"Fragmentary above and below. Maximum diameter 8 cm. The gold foil rests on an iron lining 0.5 cm thick Lindenschmidt states that under the gold there is an equally thin plate of bronze in which the pattern is embossed; this cannot be verified [You can well imagine the problems that Jacobsthal, who was both German and Jewish, had in communicating with German museums during the Second World War], but is probable from analogies [The use of analogies is an essential part of the study of Early Celtic art as so much is fragmentary and of widespread distribution. It is real detective-work to put it all together]. In the middle, an amber ring, the central depression of which is covered with a gold disk;the five sockets had certainly some inlay; the analogy of the similar ornament from Schwabsburg (no. 21) suggests that there have been more inlays, but they are not preserved; moreover the terminal medallions are rather shallow and have no pins."

The photo on the left shows the reverse of a Coriosolite stater (from the mint on the west side of the River Rance, Côtes-d'Armor, Brittany). It is my Series Y, Group M, Coin 92 and was in my collection. The ornament extending from the pony's mane is analogous to the lobed designs at the sides of the heads on Jacobsthal 20. There was also a highly significant number of other design elements on Coriosolite coins that found analogy with those on other objects from Weisskirchen and a correspondingly small number that were from elsewhere, and those were mostly from the Rhine area; the human-headed horse on my Series X coins (and many other Armorican coins has its only parallel in another type of object on a  bronze figure from Trier. The design element, together with the use of the shared split palmette which is also shared between Armorican coins and objects from Weisskirchen is not a  feature of the Champagne workshops and is more typical to the Rhine workshops.. This shows, very clearly, that regional foci are not absolute and that modern geographical factors are not definitive. Together with much evidence from other coins there is no shadow of a doubt that Celts from the Rhine migrated to Brittany and adjacent areas prior to the production of Coriosolite coinage.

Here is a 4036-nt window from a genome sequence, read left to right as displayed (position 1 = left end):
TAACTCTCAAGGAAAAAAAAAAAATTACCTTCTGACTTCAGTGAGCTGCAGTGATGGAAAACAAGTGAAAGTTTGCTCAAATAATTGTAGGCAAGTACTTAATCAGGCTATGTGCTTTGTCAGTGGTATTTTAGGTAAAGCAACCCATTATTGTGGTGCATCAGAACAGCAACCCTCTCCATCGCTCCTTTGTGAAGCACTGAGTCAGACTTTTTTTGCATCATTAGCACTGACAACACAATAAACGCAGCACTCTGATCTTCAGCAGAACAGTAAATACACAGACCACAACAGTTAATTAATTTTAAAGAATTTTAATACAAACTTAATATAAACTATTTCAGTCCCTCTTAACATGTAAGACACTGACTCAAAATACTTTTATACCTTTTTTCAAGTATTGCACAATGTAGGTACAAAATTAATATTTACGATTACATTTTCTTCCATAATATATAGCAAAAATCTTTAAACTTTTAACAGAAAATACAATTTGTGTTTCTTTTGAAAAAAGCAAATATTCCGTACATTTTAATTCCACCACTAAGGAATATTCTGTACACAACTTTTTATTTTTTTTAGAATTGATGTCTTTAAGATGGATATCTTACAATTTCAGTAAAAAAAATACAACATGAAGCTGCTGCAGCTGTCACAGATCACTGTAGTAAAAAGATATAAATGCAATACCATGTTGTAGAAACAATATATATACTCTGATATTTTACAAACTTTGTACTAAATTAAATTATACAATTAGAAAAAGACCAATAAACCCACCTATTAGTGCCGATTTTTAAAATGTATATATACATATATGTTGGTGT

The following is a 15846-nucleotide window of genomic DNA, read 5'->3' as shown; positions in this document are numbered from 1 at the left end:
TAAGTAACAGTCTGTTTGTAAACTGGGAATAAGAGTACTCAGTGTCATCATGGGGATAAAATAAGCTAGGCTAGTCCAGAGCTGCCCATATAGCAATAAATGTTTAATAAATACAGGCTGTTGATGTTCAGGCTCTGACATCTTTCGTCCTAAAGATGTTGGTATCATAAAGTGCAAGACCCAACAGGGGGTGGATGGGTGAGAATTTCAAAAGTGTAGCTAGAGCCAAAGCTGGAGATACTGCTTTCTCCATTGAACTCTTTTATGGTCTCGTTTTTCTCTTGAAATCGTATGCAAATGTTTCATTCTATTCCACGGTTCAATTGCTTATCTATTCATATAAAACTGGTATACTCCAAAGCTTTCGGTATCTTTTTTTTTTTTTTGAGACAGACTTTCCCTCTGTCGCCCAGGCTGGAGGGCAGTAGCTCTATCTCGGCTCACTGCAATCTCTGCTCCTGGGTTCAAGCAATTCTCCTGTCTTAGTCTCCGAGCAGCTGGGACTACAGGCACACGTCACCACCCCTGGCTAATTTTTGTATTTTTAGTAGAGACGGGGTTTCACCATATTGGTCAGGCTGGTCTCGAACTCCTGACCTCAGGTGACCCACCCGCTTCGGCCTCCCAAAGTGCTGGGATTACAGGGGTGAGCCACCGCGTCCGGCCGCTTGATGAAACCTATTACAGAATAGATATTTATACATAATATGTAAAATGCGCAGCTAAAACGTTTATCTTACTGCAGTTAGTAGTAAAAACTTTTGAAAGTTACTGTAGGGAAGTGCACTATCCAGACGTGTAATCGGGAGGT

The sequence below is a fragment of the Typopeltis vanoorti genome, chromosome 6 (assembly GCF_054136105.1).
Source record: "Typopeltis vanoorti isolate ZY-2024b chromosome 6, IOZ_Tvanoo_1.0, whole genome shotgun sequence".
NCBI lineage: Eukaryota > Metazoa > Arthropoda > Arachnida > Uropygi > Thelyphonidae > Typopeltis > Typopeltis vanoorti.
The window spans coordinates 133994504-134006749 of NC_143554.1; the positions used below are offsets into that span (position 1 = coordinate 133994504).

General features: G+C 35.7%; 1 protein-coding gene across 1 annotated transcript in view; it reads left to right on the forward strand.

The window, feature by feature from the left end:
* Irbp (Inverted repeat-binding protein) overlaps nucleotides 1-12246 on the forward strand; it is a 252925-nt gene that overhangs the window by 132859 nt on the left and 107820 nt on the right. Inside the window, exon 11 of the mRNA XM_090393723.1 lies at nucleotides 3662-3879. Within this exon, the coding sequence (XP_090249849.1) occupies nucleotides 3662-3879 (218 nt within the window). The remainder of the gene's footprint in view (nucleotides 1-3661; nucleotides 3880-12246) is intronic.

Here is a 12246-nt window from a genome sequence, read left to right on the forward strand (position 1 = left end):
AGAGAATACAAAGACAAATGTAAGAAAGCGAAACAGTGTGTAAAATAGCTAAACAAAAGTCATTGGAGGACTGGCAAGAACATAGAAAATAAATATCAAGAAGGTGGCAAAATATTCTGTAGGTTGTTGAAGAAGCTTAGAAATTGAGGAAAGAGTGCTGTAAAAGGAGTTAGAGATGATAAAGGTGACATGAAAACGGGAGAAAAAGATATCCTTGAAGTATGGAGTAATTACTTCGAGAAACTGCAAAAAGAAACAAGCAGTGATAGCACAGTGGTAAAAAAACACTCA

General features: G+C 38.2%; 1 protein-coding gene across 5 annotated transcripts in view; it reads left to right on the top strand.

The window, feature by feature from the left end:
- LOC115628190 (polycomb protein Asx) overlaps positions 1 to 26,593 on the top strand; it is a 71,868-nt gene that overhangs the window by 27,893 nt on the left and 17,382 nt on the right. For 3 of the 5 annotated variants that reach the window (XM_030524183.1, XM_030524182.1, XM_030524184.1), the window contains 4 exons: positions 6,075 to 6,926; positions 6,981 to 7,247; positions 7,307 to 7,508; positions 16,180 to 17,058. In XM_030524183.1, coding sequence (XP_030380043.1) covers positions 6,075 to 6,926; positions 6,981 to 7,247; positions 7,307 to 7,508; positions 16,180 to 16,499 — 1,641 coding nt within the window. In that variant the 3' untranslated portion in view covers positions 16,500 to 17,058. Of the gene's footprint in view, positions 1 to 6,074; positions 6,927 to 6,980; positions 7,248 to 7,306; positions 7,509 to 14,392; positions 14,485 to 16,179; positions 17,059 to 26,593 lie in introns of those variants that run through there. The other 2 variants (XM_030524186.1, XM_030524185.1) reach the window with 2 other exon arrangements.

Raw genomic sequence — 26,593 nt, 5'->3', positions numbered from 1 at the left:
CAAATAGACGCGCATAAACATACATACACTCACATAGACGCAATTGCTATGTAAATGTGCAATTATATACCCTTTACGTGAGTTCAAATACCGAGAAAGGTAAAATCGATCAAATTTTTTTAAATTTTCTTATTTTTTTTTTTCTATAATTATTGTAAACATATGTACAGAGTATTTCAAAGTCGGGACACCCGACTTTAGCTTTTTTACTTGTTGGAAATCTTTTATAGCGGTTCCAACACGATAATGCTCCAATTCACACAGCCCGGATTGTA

This series will continue on Monday. Have an experiential weekend!

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  1. Hi John:

    Thanks for those hugely entertaining and knowledgeable posts on Celtic coins during 2015.

    My best wishes to you and your family for a very Merry Christmas and good luck and good health in the New Year.


    John Howland

    1. Thanks, John, and a Merry Christmas and the very best for you and yours in the New Year. I very much enjoy writing these posts (589 so far)and will continue as long as the ideas keep flowing.

      All the best,